Refusal of Credit CCA 1995

Under the the Consumer Credit Act 1995 where a credit provider refuses to provide credit to a consumer, the consumer is entitled to ask the credit provider to disclose to him/her, the name and address of any persons from whom they sought information concerning the financial standing of the consumer who gave information which influenced the refusal.

This information must be requested within 28 days of the refusal. When the consumer receives the information and reviews same, if he/she considers this information to be incorrect, can then request the credit provider to remove or amend the incorrect information within 28 days. Likewise, the credit provider after receiving such a request can , within 28 days of receipt of the notice, decide to remove, amend or take no action, as it sees fit.

If a consumer’s application for credit is rejected by a credit provider based on a search on a database, the credit provider must inform the consumer immediately of the results of the search and the details of the database consulted.

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Loan refusal statistics: what do they mean?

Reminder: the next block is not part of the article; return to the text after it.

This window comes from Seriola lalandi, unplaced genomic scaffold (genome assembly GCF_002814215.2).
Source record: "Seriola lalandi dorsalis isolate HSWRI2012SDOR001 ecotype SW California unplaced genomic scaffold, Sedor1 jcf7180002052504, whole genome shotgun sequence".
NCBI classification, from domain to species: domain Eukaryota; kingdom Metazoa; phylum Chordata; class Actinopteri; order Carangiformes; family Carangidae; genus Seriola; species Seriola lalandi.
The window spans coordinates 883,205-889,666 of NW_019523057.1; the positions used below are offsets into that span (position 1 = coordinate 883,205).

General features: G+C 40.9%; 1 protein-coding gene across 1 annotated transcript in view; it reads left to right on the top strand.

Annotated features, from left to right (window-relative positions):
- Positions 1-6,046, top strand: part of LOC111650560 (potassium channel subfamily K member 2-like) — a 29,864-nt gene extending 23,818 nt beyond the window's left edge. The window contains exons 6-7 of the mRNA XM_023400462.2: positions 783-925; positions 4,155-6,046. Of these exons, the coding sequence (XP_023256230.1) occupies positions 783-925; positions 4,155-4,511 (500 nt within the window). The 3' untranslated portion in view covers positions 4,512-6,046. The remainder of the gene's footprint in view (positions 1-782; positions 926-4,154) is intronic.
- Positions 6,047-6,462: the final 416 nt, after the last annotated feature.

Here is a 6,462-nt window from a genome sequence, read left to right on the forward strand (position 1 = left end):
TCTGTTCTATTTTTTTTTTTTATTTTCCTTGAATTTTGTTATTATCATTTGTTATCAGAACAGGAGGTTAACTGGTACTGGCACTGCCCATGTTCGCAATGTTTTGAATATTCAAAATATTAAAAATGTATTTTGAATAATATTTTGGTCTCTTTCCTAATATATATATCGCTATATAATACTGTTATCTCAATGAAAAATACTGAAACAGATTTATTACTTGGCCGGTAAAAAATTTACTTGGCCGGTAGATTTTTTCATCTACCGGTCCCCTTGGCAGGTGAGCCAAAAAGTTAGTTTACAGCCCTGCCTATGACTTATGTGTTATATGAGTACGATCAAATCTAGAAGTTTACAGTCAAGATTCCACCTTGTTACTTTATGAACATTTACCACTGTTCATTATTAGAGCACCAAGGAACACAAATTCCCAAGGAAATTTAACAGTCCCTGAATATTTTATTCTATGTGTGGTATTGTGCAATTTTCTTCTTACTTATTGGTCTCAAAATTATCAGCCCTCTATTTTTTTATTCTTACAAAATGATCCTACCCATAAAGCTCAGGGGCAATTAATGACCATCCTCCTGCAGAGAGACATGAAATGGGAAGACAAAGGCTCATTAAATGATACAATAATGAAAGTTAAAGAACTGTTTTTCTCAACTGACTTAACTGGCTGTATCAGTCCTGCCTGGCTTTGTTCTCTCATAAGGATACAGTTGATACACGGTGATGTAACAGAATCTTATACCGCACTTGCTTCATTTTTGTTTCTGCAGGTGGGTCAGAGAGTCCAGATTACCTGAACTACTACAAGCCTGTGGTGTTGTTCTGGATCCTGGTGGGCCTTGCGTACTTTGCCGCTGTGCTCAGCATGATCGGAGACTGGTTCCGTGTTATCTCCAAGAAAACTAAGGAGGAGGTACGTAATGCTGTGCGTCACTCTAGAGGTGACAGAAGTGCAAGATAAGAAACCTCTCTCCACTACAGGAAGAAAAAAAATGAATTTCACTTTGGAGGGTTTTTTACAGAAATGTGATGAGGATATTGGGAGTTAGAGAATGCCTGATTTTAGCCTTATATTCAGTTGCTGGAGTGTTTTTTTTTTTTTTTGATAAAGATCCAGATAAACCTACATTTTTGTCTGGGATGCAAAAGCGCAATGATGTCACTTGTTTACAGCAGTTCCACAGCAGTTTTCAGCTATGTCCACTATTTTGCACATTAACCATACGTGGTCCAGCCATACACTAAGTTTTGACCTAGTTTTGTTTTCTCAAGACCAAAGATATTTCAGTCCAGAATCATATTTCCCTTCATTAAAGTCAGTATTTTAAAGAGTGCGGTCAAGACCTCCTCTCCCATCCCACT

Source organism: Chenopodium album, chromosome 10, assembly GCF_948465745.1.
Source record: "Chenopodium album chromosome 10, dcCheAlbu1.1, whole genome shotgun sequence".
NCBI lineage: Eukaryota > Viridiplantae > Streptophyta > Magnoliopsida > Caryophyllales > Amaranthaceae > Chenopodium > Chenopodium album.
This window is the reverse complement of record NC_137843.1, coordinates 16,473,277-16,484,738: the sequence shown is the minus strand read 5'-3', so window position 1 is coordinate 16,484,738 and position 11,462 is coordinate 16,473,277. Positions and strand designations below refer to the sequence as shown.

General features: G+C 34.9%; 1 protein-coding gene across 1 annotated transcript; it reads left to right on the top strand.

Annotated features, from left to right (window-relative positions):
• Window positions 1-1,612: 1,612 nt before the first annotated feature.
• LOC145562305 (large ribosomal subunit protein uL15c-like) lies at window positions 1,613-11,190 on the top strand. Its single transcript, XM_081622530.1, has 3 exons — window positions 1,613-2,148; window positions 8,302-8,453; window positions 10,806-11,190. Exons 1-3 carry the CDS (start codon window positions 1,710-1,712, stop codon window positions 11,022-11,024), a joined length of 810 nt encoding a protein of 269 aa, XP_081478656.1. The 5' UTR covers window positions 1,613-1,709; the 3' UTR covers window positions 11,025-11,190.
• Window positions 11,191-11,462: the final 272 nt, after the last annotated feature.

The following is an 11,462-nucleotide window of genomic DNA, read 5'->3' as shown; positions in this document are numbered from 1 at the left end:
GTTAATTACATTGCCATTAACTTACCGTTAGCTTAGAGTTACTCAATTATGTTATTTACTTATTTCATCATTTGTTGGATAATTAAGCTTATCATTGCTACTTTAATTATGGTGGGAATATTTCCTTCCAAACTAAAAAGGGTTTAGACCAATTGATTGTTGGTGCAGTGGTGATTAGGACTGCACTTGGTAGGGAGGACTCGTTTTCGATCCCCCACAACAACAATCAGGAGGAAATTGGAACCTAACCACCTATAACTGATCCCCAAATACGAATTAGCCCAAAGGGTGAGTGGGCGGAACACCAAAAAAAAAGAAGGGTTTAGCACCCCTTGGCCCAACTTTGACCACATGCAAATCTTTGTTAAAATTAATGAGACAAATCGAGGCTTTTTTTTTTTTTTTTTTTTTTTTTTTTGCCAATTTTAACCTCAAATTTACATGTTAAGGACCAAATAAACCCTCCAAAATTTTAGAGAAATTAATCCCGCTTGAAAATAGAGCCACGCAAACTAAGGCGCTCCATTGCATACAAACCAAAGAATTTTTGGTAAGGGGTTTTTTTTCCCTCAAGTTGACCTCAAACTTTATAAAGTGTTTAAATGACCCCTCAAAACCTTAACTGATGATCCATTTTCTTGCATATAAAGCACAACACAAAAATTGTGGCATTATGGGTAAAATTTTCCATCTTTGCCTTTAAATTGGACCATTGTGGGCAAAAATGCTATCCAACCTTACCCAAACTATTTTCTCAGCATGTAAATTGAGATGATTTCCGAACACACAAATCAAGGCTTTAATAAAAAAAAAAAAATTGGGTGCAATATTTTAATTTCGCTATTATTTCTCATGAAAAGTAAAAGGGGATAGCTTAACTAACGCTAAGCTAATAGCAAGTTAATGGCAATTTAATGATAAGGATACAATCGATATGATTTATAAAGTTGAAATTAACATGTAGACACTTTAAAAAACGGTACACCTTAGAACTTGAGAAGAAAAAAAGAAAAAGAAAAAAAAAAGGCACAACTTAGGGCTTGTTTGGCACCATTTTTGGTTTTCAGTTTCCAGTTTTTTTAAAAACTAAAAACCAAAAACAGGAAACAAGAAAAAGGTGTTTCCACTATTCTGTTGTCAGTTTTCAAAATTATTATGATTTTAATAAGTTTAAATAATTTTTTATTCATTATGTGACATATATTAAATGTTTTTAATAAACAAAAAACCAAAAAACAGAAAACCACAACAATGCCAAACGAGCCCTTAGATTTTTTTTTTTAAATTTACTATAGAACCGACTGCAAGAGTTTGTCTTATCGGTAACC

There are two sets of statistics floating around; on one hand you have the banks who claim that they are lending and also that the demand for credit simply isn’t there – a belief further expounded by John Trethowan. Then on the other hand you have the likes of PIBA who counter claim that 80% of applications are being refused.

So it is important to break down the vital components. First of all, the debate often centres around Small Medium Enterprise (SME) lending; even if demand for that type of credit isn’t there it doesn’t automatically translate into a reduced demand for mortgages. The point being that we can’t compare SME loans/business loan demand to that for mortgage credit.

Secondly is ‘what constitutes a refusal’, and this is where common sense diverges. Even the bank accept that if you seek €200,000 and are only offered €100,000 that it is a loan not fit for purpose, this even goes …

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